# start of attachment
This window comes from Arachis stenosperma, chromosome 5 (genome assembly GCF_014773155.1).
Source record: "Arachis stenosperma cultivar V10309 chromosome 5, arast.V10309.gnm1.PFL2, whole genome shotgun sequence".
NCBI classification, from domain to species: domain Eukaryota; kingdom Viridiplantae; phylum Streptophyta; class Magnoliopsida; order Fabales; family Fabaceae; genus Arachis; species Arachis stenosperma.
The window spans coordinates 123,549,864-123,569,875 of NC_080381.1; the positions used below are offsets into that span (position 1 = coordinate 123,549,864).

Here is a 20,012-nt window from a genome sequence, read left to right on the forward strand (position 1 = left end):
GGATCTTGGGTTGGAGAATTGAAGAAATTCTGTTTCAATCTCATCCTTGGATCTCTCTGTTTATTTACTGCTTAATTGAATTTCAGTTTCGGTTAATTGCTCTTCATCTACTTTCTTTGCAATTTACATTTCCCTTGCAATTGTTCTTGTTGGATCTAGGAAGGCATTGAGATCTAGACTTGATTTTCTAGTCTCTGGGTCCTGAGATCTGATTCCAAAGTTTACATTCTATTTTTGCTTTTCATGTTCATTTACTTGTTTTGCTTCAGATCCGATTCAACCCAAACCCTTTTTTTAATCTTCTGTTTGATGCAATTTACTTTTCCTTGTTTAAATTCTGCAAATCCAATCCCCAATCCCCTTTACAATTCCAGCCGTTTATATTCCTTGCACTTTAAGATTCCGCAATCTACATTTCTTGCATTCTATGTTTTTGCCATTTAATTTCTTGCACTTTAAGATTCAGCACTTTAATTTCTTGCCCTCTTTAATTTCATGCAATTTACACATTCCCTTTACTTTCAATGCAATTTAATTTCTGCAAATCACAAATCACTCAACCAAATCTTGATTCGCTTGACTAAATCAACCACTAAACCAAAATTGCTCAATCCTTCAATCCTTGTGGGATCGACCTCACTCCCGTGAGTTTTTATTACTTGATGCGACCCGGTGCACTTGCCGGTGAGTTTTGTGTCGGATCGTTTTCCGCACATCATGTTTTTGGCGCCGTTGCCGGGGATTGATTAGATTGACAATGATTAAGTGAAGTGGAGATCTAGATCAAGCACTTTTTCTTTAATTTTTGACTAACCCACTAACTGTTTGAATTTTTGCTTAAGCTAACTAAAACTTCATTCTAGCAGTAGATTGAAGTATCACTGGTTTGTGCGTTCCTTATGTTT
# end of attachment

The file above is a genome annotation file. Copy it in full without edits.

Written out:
This window comes from Arachis stenosperma, chromosome 5 (genome assembly GCF_014773155.1).
Source record: "Arachis stenosperma cultivar V10309 chromosome 5, arast.V10309.gnm1.PFL2, whole genome shotgun sequence".
NCBI classification, from domain to species: domain Eukaryota; kingdom Viridiplantae; phylum Streptophyta; class Magnoliopsida; order Fabales; family Fabaceae; genus Arachis; species Arachis stenosperma.
The window spans coordinates 123,549,864-123,569,875 of NC_080381.1; the positions used below are offsets into that span (position 1 = coordinate 123,549,864).

Here is a 20,012-nt window from a genome sequence, read left to right on the forward strand (position 1 = left end):
GGATCTTGGGTTGGAGAATTGAAGAAATTCTGTTTCAATCTCATCCTTGGATCTCTCTGTTTATTTACTGCTTAATTGAATTTCAGTTTCGGTTAATTGCTCTTCATCTACTTTCTTTGCAATTTACATTTCCCTTGCAATTGTTCTTGTTGGATCTAGGAAGGCATTGAGATCTAGACTTGATTTTCTAGTCTCTGGGTCCTGAGATCTGATTCCAAAGTTTACATTCTATTTTTGCTTTTCATGTTCATTTACTTGTTTTGCTTCAGATCCGATTCAACCCAAACCCTTTTTTTAATCTTCTGTTTGATGCAATTTACTTTTCCTTGTTTAAATTCTGCAAATCCAATCCCCAATCCCCTTTACAATTCCAGCCGTTTATATTCCTTGCACTTTAAGATTCCGCAATCTACATTTCTTGCATTCTATGTTTTTGCCATTTAATTTCTTGCACTTTAAGATTCAGCACTTTAATTTCTTGCCCTCTTTAATTTCATGCAATTTACACATTCCCTTTACTTTCAATGCAATTTAATTTCTGCAAATCACAAATCACTCAACCAAATCTTGATTCGCTTGACTAAATCAACCACTAAACCAAAATTGCTCAATCCTTCAATCCTTGTGGGATCGACCTCACTCCCGTGAGTTTTTATTACTTGATGCGACCCGGTGCACTTGCCGGTGAGTTTTGTGTCGGATCGTTTTCCGCACATCATGTTTTTGGCGCCGTTGCCGGGGATTGATTAGATTGACAATGATTAAGTGAAGTGGAGATCTAGATCAAGCACTTTTTCTTTAATTTTTGACTAACCCACTAACTGTTTGAATTTTTGCTTAAGCTAACTAAAACTTCATTCTAGCAGTAGATTGAAGTATCACTGGTTTGTGCGTTCCTTATGTTT